Beginning of the keynote, Matt reflects on the beginning of WordPress and how it came about from b2.
How WordPress has grown is far from what it was in the beginning.
10% Rule. Everyone only uses 10% of the features in software but everyone has a different 10% Plugins turn this idea around. Hello Dolly is the 11th most activated plugin across all WordPress installs.
Customization is the improvisation for web publishers.
Thanks to the UI introduced in 2.7, everyone has the ability to create their own workflow in the back-end of WordPress.
Because of all the plugins that exist for WordPress, chances are good that no two WordPress users are using the same WordPress.
Spent 4 or 5 months merging the code bases of WordPress MU with WordPress.
Matt is most excited about the new default theme, 2010. Which received an applause. It’s been 5 years since Kubrick was introduced to the world as the default theme. A new default theme will be created every year. That is the goal. Matt then goes on to show off the custom post header feature of 2010. New to 2010 is the custom background feature. Inspired by Twitter and so many people who customized their backgrounds on the service. 2010 also has drop down menus.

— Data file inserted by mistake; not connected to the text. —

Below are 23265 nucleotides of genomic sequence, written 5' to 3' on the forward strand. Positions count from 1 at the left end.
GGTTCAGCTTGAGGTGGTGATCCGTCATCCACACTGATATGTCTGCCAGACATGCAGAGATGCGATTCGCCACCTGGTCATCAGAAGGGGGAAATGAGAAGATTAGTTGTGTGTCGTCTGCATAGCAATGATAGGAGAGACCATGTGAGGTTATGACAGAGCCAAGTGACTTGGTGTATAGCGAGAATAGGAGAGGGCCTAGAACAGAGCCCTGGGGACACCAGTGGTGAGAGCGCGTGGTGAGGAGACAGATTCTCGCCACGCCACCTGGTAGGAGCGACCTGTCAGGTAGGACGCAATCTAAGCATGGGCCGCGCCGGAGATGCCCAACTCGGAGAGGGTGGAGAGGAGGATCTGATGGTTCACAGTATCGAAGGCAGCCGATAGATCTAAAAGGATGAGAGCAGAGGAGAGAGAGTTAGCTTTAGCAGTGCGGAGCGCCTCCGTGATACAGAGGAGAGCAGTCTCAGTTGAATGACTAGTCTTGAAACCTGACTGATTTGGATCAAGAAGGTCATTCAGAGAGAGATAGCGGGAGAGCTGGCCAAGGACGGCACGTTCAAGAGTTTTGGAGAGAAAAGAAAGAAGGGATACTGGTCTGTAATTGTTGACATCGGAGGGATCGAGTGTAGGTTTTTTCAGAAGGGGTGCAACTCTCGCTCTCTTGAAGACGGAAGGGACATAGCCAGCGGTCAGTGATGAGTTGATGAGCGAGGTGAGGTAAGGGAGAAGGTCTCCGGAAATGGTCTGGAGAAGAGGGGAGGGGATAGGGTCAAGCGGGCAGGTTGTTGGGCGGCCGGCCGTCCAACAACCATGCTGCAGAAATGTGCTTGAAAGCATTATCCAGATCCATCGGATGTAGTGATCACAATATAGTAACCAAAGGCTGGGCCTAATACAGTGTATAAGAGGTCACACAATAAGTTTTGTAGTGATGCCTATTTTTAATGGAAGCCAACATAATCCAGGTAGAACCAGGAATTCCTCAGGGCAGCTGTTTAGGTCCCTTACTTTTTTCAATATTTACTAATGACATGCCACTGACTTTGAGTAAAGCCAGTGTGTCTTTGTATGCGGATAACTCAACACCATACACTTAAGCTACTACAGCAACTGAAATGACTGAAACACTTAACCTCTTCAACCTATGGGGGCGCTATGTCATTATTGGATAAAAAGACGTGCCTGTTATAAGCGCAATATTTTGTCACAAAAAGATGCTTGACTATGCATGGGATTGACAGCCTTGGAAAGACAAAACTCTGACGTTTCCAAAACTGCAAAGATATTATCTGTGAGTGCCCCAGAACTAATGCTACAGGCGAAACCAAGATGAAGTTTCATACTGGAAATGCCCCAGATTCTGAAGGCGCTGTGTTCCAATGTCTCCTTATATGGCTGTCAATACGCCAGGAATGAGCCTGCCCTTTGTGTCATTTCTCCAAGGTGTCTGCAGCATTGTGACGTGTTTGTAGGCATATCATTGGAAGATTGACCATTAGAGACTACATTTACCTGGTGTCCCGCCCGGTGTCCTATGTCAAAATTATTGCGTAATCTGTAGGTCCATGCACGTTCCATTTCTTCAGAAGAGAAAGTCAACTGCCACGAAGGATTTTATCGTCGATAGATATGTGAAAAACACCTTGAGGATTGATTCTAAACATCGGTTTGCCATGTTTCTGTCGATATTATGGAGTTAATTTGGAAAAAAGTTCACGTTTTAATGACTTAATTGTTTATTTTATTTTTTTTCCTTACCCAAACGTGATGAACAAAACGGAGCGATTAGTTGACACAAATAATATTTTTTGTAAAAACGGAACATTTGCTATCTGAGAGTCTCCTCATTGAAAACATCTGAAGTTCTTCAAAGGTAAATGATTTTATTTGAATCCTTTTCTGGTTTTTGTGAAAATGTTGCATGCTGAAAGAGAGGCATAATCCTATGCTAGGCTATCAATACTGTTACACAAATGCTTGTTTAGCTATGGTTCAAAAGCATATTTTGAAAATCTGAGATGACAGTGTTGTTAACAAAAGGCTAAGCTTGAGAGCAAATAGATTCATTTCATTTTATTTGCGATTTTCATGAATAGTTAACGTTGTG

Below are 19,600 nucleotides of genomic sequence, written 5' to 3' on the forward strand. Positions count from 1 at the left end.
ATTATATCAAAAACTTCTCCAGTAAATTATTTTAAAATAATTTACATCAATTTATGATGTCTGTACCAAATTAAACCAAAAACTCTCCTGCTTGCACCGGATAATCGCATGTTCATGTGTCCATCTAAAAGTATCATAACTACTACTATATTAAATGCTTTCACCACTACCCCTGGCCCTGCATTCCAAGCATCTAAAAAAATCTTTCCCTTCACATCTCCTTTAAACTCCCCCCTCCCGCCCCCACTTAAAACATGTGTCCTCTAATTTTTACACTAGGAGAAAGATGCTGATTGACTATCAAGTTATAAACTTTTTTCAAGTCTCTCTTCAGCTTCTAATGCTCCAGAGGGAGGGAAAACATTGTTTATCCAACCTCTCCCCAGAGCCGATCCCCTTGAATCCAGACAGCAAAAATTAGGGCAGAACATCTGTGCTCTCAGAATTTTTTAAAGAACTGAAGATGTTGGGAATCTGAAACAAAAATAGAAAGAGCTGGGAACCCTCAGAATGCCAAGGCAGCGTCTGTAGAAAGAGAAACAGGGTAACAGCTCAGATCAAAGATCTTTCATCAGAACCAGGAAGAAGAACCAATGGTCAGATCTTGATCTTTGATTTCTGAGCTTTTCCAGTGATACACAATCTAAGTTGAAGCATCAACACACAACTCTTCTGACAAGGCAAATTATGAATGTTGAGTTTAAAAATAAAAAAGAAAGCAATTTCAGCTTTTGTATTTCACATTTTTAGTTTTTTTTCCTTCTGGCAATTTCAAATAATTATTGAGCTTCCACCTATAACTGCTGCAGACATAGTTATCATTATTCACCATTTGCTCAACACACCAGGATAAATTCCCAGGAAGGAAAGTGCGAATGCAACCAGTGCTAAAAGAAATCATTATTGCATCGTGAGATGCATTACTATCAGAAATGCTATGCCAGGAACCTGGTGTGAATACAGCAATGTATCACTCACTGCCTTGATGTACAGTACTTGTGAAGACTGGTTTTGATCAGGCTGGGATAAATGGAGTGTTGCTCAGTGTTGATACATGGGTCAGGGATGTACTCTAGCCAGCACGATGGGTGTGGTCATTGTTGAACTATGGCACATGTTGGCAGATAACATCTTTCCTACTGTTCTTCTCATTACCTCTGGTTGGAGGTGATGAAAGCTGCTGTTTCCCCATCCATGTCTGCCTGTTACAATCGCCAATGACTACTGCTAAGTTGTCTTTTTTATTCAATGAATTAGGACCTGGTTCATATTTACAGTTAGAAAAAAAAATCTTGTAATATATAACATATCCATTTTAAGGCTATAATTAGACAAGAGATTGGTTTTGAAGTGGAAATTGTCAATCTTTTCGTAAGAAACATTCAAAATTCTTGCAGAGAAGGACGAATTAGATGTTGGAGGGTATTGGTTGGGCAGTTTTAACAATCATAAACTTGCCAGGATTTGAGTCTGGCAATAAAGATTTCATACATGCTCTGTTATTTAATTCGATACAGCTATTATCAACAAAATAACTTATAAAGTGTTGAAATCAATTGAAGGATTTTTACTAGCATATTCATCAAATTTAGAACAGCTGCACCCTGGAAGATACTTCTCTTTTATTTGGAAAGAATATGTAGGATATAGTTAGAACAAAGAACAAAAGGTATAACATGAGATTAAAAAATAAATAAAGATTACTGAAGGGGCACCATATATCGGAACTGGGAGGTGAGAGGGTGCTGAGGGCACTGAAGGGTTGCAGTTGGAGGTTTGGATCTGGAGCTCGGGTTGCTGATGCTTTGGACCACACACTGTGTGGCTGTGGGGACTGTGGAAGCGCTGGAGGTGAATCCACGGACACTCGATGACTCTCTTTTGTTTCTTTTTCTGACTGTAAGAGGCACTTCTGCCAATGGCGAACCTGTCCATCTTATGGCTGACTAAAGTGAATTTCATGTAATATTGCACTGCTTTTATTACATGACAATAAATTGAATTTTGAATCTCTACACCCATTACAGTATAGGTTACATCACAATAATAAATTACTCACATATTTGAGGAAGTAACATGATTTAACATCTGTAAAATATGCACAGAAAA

Most exciting feature in 3.0 is the menu navigation system. Matt displayed the menu system in action complete with smaller tabs. Matt stated this menu system is a big step towards WordPress becoming a full fledged CMS.
Matt then went on to talk about custom taxonomies. These are being taken to the next level with Custom Post Types. In Matt’s opinion any plugin should be able to function within the WordPress data structure instead of adding additional custom tables.
Roughly 74% of WordPress sites are being used as blogs and content management systems. This is up from about 40% last year. It’s the fastest growing use case of the software. About 80% of people are making money from WordPress. 22% WordPress is their day job. 18% from custom development and hosting, 12%.
Matt is talking about who owns your data. Even if they wanted to, they can not change the license of WordPress. There are 20 or 30 different ways to get in and out of WordPress. Glocal – Act Global. Last year, 48 WordCamps all around the world. So far, 45 are scheduled for this year and it’s only May. Matt then talks about how WordPress helps with the democratization of publishing.
Blog anywhere. The next topic talks about the mobile space and WordPress. Being able to blog from anywhere. For every platform out there, Matt wants WordPress to be accessible on it. Another popular feature launched on WordPress.com is the Post By Email feature. Post by email will be turned into a canonical plugin. Matt would love for someone to write a feature for Thunderbird where you can schedule when emails can be sent.